Finally, use some electrical tape to insulate and protect any exposed wiring. If too much moisture gets on any exposed wires while the circuit is hot, it can cause a short out potentially damage your motor or battery. As you can see in the pictures, we didn’t protect exposed wires on our motor, and ended up ultimately frying out the motor as a result.
Next, we need to make and attach a propeller to the motor. To do so, draw and (carefully) cut your propeller out of an empty, clean beverage can. Below is the simple shape we used, but experimentation is always encouraged! Some cans may be thinner than others, so you may have to cut multiple copies of your propeller out and glue them together. Wrap a rubber band around the output shaft (the part that spins) on the motor. This will help hold the propeller in place. Next, punch or drill a hole out of the center of your newly made propeller unit. Be sure the hole is just big enough to fit the shaft into.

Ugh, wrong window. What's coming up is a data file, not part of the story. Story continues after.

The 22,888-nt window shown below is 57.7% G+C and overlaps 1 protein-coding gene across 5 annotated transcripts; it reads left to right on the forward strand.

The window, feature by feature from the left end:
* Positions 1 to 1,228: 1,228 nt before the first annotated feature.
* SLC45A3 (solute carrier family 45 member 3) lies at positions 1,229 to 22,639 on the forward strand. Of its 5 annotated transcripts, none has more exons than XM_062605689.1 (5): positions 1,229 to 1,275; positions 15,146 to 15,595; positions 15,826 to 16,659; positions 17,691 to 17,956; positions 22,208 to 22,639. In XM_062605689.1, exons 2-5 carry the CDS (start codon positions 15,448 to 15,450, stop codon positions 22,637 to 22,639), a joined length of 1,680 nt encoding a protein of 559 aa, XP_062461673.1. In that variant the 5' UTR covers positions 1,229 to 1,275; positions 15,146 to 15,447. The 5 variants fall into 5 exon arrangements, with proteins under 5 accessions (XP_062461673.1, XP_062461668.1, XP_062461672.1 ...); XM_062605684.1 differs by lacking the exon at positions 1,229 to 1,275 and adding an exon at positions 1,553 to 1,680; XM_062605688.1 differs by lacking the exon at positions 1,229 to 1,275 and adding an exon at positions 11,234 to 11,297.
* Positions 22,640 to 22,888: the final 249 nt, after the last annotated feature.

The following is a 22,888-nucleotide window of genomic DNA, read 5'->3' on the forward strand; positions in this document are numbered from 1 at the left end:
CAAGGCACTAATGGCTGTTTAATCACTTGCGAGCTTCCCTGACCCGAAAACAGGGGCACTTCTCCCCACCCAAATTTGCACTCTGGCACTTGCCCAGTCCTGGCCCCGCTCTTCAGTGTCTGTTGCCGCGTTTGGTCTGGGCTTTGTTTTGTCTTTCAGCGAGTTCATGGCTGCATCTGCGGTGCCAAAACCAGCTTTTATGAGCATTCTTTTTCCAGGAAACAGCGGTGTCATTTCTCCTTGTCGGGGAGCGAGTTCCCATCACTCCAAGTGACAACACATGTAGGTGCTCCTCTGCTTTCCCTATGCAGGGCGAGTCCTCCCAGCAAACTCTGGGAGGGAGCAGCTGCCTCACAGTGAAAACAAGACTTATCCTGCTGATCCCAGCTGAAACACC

To finish installing your propeller, slide the propeller onto the shaft, and tightly wrap the other rubber band around the shaft. Push both rubber bands tightly against the shaft, so they hold it from both sides. You may need to add a little glue to the rubber bands to make sure the blade doesn’t come loose.
Flat propeller blades aren’t good for moving things so much as they are for cutting things up, so you’re going to have to bend the blades. Doing so will change the “pitch” of the blades. You’ll have to experiment a bit with what angle the blades should be at to push your fanboat rather than pull it. Just remember that different parts of the blade move at different speeds while rotating, so the pitch shouldn’t be the same all the way down the blade. Likely, the pitch will be steeper (more angled) at the base of the blade, and shallower (more flat) at the end of the blade. If you need a little visual inspiration, check out the fans most people use to cool their homes during the warmer seasons.